Mills, Josephine (1999) Public occupations : art theory, cultural methodology, and social change. PhD thesis, Concordia University.
Various combinations of the terms "public" and "art" circulate in news sources, gallery publications, art magazines, and theoretical texts. Within this area of art theory, criticism, and discussion, the designation public functions as a "discursive operator" (J. M. Berthelot) because similar assumptions about identity and belonging (particularly gender and sexuality) are central to, yet evaded within, its multiple uses. To address patterns of arguments as well as particular examples, I analyse discourses around the topics of public art, public-site art practice, public(s) for galleries or art projects, and public funding of the arts. My focus is on Canadian art events in relation to primarily Canadian and American art theory, criticism, and newspaper content. I draw on a variety of feminist, cultural, and political theories in order to analyse art theory in relation to art projects and in relation to other cultural forms. My approach and discussion has two significant levels: one, the dissertation produces a complex analysis of the imbrication of cultural identity and notions of public within representations and discourses that combine public and art; and two, my research process works with the notion of the archive (M. Foucault) and creates a methodology for the analysis of contemporary cultural events which cut across disciplinary and media boundaries.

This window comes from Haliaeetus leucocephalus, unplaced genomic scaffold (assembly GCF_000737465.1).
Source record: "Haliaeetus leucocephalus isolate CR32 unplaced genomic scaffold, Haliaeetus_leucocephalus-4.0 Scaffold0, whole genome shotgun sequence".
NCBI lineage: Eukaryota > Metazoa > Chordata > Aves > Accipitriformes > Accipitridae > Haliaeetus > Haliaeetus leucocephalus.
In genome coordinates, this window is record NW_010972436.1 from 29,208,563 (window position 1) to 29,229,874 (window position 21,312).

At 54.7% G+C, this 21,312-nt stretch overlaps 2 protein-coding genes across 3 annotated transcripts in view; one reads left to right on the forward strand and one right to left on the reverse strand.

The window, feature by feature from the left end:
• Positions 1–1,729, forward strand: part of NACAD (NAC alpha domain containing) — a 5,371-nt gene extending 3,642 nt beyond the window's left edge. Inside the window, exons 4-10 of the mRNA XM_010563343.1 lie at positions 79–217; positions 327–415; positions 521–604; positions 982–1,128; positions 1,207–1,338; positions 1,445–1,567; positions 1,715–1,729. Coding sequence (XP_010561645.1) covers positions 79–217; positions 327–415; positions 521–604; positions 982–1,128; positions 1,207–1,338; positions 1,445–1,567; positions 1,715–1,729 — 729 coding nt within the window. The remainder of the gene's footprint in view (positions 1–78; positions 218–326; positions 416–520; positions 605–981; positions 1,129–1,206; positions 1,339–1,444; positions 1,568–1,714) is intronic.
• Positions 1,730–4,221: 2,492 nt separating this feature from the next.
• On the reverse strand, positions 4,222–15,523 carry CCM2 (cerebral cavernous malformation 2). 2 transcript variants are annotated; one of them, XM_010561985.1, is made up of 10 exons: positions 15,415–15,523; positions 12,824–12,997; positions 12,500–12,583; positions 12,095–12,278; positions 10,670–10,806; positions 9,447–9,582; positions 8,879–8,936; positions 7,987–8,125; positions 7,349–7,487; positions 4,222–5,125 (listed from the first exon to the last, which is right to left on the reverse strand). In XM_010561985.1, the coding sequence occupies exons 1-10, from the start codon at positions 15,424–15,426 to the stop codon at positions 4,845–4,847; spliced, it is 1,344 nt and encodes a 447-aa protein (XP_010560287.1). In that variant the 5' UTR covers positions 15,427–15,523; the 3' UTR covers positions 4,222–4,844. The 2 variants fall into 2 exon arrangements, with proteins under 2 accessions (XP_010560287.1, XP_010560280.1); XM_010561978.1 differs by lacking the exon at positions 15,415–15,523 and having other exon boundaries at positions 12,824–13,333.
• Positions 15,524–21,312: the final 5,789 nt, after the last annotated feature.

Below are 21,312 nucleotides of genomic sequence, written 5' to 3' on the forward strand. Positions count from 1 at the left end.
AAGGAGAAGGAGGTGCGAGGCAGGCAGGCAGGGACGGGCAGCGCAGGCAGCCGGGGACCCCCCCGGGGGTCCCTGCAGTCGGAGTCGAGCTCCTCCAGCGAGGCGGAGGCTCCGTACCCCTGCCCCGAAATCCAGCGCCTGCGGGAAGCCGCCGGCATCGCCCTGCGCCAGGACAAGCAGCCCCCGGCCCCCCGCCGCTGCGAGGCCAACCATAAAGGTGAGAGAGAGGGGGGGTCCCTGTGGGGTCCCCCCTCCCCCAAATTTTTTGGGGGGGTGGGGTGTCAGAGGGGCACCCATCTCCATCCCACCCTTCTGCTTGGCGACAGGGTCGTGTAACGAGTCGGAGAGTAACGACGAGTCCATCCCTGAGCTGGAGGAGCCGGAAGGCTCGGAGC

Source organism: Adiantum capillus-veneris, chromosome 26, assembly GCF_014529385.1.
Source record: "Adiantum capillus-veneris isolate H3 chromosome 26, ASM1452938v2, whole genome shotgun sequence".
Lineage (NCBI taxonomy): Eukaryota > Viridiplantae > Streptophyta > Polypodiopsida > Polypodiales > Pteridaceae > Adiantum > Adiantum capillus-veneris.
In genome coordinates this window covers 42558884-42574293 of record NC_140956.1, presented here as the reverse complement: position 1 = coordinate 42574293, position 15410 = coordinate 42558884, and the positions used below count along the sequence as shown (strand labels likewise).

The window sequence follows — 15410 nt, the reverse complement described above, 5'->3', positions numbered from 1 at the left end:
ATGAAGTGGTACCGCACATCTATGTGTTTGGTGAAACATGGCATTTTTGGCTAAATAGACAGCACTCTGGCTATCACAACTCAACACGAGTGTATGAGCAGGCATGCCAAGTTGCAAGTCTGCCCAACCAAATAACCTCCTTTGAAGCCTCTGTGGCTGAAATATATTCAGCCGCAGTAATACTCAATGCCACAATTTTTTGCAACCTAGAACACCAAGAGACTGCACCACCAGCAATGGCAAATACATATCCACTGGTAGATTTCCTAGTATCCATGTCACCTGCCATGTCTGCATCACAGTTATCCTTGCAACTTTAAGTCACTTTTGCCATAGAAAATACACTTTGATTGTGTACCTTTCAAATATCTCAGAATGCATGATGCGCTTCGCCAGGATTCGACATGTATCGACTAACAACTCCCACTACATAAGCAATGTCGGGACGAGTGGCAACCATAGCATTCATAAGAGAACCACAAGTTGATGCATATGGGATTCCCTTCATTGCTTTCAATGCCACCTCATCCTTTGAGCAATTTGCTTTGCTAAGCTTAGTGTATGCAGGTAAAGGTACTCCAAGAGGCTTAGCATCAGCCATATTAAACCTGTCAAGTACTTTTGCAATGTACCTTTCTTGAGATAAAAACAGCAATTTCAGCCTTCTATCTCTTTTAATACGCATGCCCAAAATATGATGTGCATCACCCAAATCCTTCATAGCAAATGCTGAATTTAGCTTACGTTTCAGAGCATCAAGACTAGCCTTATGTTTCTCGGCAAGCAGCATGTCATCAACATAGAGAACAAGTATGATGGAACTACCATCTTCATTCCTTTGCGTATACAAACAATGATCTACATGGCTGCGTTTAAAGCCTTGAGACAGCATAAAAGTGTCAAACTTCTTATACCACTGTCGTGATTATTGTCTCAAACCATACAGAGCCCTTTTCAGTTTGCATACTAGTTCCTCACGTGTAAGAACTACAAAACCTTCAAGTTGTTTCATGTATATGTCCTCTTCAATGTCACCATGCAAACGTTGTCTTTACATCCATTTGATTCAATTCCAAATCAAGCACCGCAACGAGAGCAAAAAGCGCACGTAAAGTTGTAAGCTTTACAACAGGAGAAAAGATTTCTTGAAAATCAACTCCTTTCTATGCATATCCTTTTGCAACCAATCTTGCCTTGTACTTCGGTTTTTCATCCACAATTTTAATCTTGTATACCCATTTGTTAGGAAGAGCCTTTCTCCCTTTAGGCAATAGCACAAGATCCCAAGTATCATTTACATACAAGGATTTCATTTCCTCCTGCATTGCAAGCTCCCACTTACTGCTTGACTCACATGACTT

|Divisions:||Concordia University > Faculty of Arts and Science > Communication Studies|
|Item Type:||Thesis (PhD)|
|Pagination:||ix, 352 leaves ; 29 cm.|
|Degree Name:||Theses (Ph.D.)|
|Thesis Supervisor(s):||Sawchuk, Kimberly A|
|Deposited By:||Concordia University Libraries|
|Deposited On:||27 Aug 2009 17:14|
|Last Modified:||04 Nov 2016 18:07|
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